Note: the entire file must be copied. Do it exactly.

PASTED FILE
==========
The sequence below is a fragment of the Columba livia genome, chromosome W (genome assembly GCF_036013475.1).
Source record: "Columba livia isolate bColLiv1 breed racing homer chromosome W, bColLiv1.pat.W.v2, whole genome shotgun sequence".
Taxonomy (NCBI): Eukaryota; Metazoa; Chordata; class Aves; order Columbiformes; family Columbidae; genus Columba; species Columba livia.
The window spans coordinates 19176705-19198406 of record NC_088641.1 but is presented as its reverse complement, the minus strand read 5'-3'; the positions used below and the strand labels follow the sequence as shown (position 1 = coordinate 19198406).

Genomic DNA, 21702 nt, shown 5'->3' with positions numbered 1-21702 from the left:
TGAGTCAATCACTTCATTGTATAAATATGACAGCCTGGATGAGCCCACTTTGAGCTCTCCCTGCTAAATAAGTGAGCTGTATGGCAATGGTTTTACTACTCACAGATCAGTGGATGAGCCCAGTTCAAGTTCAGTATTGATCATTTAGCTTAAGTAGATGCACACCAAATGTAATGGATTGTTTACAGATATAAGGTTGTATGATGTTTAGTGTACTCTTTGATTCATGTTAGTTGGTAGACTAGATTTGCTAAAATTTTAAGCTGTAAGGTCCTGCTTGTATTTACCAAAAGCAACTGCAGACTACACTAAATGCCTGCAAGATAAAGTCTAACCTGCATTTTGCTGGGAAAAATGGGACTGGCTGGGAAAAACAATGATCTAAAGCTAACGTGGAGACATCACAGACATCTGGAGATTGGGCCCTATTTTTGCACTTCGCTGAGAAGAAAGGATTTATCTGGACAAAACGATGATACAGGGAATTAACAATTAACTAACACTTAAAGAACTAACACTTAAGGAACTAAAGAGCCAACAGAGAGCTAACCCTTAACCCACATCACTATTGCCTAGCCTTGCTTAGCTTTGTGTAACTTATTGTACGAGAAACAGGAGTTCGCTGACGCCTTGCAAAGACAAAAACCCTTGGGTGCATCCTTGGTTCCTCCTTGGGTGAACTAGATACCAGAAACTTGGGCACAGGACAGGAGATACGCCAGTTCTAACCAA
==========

The sequence below is a fragment of the Columba livia genome, chromosome W (genome assembly GCF_036013475.1).
Source record: "Columba livia isolate bColLiv1 breed racing homer chromosome W, bColLiv1.pat.W.v2, whole genome shotgun sequence".
Taxonomy (NCBI): Eukaryota; Metazoa; Chordata; class Aves; order Columbiformes; family Columbidae; genus Columba; species Columba livia.
The window spans coordinates 19176705-19198406 of record NC_088641.1 but is presented as its reverse complement, the minus strand read 5'-3'; the positions used below and the strand labels follow the sequence as shown (position 1 = coordinate 19198406).

Genomic DNA, 21702 nt, shown 5'->3' with positions numbered 1-21702 from the left:
TGAGTCAATCACTTCATTGTATAAATATGACAGCCTGGATGAGCCCACTTTGAGCTCTCCCTGCTAAATAAGTGAGCTGTATGGCAATGGTTTTACTACTCACAGATCAGTGGATGAGCCCAGTTCAAGTTCAGTATTGATCATTTAGCTTAAGTAGATGCACACCAAATGTAATGGATTGTTTACAGATATAAGGTTGTATGATGTTTAGTGTACTCTTTGATTCATGTTAGTTGGTAGACTAGATTTGCTAAAATTTTAAGCTGTAAGGTCCTGCTTGTATTTACCAAAAGCAACTGCAGACTACACTAAATGCCTGCAAGATAAAGTCTAACCTGCATTTTGCTGGGAAAAATGGGACTGGCTGGGAAAAACAATGATCTAAAGCTAACGTGGAGACATCACAGACATCTGGAGATTGGGCCCTATTTTTGCACTTCGCTGAGAAGAAAGGATTTATCTGGACAAAACGATGATACAGGGAATTAACAATTAACTAACACTTAAAGAACTAACACTTAAGGAACTAAAGAGCCAACAGAGAGCTAACCCTTAACCCACATCACTATTGCCTAGCCTTGCTTAGCTTTGTGTAACTTATTGTACGAGAAACAGGAGTTCGCTGACGCCTTGCAAAGACAAAAACCCTTGGGTGCATCCTTGGTTCCTCCTTGGGTGAACTAGATACCAGAAACTTGGGCACAGGACAGGAGATACGCCAGTTCTAACCAA